Walden Bello, the Philippine economist who always has a strong eye for the ways in which things don’t mix-and-match at a global level, suggests in a year-ending piece for New Labor Forum that “developing countries, some once hopeful that the WTO [World Trade Organization] would in fact bring more equity to global trade, unanimously agree that most of what they have reaped from WTO membership are costs, not benefits. What happened? In a word, Empire. It turns out that globalization and U.S. unilteralism don’t mix.”
Finally, Immanuel Wallerstein of Binghamton University considers the underlying problems of the U.S. dollar — it’s that “bleeding” problem again — saying in part:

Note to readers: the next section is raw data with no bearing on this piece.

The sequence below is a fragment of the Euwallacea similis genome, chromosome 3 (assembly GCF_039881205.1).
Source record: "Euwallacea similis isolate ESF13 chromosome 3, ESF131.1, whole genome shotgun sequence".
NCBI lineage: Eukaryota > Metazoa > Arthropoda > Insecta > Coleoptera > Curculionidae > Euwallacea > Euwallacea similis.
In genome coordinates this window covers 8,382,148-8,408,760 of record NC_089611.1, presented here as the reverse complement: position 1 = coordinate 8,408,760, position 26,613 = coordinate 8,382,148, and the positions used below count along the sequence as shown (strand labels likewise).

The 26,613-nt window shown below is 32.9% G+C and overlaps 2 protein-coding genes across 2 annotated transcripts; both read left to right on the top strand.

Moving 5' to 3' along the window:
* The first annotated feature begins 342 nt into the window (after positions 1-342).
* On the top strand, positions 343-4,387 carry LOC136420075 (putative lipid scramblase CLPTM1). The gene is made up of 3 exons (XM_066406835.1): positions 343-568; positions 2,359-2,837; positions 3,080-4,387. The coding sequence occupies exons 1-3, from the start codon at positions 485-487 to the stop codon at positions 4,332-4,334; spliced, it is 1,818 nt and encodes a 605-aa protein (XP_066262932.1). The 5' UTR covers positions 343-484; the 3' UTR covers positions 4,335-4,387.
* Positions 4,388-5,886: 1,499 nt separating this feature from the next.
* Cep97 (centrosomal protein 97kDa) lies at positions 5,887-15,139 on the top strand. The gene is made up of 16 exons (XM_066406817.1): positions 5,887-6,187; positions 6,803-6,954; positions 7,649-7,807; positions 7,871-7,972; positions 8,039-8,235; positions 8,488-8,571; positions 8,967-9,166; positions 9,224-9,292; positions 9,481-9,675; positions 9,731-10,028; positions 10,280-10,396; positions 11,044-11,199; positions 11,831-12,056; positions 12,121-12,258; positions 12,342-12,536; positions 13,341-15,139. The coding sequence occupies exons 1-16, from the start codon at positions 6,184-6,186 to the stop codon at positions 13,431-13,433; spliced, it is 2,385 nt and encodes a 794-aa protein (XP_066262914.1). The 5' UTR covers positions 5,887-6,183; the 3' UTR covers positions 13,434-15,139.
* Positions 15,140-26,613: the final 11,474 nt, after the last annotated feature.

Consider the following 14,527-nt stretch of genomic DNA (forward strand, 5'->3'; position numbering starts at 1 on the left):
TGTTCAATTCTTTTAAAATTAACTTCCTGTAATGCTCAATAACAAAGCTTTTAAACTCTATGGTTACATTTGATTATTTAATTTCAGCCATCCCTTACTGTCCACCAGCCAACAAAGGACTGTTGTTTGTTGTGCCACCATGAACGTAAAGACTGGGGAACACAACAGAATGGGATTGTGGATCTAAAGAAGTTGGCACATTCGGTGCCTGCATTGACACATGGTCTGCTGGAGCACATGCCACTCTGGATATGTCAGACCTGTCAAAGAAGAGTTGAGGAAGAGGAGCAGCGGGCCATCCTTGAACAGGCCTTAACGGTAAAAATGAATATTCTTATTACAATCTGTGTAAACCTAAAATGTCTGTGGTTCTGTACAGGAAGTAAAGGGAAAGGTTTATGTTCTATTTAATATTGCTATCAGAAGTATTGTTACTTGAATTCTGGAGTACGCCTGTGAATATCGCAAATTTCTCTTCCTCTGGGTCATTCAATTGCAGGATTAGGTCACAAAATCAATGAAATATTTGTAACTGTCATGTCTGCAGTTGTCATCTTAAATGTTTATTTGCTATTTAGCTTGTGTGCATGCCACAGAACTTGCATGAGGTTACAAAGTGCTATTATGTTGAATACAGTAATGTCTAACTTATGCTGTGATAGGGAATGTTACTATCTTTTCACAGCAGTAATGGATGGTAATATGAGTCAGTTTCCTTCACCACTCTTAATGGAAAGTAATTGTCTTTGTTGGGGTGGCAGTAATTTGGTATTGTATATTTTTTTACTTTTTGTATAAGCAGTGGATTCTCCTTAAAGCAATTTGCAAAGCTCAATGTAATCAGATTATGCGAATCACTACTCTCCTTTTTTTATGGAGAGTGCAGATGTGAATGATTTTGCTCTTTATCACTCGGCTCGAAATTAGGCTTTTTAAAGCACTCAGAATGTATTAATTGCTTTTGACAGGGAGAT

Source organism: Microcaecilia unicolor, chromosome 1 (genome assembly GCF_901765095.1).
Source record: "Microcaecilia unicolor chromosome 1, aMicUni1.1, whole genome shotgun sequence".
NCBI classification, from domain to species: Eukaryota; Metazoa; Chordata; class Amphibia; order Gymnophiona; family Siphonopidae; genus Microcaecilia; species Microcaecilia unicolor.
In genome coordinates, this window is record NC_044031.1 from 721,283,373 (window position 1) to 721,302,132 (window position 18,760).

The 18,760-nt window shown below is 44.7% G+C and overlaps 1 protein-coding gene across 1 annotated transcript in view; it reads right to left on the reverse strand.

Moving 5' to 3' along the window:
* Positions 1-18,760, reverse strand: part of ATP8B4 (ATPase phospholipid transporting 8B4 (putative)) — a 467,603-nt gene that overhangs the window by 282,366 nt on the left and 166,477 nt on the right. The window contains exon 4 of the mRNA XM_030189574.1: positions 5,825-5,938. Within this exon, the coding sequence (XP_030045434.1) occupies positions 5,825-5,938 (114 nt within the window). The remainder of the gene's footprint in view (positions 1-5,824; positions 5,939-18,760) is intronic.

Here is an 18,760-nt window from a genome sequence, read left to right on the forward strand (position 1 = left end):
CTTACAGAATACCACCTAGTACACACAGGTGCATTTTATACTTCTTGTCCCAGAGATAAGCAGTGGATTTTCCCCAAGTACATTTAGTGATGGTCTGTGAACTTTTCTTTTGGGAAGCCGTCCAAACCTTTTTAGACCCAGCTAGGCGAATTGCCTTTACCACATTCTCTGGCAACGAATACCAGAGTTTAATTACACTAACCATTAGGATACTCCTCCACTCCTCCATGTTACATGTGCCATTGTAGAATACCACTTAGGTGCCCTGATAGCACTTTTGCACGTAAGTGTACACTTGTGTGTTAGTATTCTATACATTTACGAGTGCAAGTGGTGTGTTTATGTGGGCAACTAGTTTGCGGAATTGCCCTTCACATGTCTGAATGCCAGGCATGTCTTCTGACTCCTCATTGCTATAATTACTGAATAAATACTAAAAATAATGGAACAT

“The U.S. deficit is no longer being covered by dollar inflow, which poses dilemmas for the U.S. Treasury. And the situation is kept from total immediate disaster only by the decision of East Asian governments (and particularly China) to continue to buy U.S. Treasury notes. China (and Japan and South Korea) do this out of self-interest of course. But their investment in dollars puts them at risk as well, and they may soon decide that the advantages are outweighed by the dangers to their own resources. In any case, the United States is now dependent on them for its continuing economic health, not vice versa, which is hardly a position of economic strength. And meanwhile, the U.S. is up for sale to outside investors, the inverse of what the U.S. would like the situation to be.”
Additional dispatches from Tom Engelhardt can be read throughout the week at TomDispatch, a web-log of The Nation Institute.